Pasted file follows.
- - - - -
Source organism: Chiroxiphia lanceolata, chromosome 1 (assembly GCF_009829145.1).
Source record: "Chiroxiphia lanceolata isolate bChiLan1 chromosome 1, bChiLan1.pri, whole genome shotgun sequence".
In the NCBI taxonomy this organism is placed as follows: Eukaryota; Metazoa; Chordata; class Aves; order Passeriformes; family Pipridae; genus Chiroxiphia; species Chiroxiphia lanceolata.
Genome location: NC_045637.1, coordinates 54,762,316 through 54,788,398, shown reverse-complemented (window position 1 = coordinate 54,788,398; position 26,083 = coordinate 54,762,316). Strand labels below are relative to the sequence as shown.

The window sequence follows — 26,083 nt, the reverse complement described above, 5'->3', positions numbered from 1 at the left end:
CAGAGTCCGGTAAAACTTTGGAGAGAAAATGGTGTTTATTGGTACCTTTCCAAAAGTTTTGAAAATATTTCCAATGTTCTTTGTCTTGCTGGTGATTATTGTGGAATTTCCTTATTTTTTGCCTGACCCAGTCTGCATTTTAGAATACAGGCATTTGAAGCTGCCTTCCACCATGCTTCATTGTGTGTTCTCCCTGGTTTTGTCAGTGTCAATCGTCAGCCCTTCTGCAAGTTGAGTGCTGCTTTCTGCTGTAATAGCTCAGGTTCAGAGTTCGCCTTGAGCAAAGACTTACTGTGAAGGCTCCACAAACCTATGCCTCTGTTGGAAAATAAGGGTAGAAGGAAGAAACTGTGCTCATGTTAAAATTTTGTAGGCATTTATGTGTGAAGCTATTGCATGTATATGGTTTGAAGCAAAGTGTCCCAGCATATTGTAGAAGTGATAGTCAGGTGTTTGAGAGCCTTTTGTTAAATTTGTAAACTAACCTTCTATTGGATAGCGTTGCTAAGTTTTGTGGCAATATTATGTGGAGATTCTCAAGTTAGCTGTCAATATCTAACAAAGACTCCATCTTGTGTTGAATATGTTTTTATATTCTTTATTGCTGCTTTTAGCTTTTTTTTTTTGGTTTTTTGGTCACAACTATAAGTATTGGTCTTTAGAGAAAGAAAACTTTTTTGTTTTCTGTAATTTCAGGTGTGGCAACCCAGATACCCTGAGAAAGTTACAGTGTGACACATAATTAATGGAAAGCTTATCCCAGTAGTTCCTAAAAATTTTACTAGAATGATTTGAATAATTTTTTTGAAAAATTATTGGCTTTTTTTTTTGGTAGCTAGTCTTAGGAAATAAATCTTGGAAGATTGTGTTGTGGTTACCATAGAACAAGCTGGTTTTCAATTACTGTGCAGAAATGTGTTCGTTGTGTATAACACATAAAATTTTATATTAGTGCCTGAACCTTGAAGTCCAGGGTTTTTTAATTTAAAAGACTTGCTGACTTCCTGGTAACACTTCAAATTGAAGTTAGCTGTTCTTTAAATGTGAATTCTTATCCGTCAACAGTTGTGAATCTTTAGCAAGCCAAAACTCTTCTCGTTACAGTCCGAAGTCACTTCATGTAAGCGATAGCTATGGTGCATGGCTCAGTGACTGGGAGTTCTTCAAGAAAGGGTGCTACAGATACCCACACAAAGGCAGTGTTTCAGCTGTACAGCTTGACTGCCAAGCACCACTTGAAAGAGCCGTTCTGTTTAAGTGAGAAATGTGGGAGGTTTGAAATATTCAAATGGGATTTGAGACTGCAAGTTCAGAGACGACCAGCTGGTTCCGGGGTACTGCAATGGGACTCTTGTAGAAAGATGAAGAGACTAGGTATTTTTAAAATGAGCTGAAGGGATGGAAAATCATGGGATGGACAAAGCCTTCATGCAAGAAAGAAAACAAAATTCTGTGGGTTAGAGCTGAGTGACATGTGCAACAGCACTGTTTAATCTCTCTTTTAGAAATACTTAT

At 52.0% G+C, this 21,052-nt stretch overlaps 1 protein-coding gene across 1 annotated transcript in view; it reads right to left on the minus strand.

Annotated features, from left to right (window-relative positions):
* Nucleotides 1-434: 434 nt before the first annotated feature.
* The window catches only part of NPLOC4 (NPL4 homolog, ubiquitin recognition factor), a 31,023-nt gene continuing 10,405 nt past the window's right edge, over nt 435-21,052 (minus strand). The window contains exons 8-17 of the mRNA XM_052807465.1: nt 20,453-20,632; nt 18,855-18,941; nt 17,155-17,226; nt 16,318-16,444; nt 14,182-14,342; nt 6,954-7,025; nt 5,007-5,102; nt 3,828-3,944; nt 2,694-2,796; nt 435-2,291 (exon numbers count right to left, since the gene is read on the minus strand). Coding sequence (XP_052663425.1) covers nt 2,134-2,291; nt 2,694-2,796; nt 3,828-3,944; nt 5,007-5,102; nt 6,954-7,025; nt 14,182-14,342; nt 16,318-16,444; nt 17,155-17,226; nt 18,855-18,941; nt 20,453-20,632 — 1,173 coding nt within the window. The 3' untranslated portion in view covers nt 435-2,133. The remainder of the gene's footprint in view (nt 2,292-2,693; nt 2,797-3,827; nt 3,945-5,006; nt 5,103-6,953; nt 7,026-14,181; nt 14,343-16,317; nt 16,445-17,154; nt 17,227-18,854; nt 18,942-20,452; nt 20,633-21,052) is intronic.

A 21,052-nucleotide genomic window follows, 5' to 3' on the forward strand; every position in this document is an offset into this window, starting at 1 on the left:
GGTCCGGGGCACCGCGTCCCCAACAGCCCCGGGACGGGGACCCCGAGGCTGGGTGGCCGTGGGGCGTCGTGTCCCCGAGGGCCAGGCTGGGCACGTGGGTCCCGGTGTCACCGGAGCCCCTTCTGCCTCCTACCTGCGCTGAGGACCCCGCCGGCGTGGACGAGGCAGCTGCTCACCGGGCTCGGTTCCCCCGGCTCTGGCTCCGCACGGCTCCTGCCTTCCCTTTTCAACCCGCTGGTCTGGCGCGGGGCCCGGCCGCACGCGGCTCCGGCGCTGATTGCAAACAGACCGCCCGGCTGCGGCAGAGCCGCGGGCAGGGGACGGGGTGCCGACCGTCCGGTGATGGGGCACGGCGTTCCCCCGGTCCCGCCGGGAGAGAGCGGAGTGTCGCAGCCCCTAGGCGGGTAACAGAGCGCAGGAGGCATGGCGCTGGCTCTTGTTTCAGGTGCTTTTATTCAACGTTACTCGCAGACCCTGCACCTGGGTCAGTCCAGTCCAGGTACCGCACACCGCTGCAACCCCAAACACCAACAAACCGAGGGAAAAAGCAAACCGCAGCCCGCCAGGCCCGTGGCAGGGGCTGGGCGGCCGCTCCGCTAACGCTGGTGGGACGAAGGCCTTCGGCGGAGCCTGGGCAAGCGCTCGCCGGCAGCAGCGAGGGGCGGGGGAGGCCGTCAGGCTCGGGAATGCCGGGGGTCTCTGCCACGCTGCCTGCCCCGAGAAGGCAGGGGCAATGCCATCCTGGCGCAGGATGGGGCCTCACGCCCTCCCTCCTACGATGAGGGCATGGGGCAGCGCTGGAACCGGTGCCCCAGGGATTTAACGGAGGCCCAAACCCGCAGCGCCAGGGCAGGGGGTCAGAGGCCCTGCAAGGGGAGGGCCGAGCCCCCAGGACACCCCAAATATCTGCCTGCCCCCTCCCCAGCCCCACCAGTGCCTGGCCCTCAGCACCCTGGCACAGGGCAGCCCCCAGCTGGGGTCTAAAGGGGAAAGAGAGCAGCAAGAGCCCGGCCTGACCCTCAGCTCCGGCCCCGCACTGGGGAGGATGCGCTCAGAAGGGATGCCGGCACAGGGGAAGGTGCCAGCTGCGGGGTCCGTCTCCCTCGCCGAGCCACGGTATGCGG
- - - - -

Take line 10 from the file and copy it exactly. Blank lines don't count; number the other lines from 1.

* The window catches only part of NPLOC4 (NPL4 homolog, ubiquitin recognition factor), a 31,023-nt gene continuing 10,405 nt past the window's right edge, over nt 435-21,052 (minus strand). The window contains exons 8-17 of the mRNA XM_052807465.1: nt 20,453-20,632; nt 18,855-18,941; nt 17,155-17,226; nt 16,318-16,444; nt 14,182-14,342; nt 6,954-7,025; nt 5,007-5,102; nt 3,828-3,944; nt 2,694-2,796; nt 435-2,291 (exon numbers count right to left, since the gene is read on the minus strand). Coding sequence (XP_052663425.1) covers nt 2,134-2,291; nt 2,694-2,796; nt 3,828-3,944; nt 5,007-5,102; nt 6,954-7,025; nt 14,182-14,342; nt 16,318-16,444; nt 17,155-17,226; nt 18,855-18,941; nt 20,453-20,632 — 1,173 coding nt within the window. The 3' untranslated portion in view covers nt 435-2,133. The remainder of the gene's footprint in view (nt 2,292-2,693; nt 2,797-3,827; nt 3,945-5,006; nt 5,103-6,953; nt 7,026-14,181; nt 14,343-16,317; nt 16,445-17,154; nt 17,227-18,854; nt 18,942-20,452; nt 20,633-21,052) is intronic.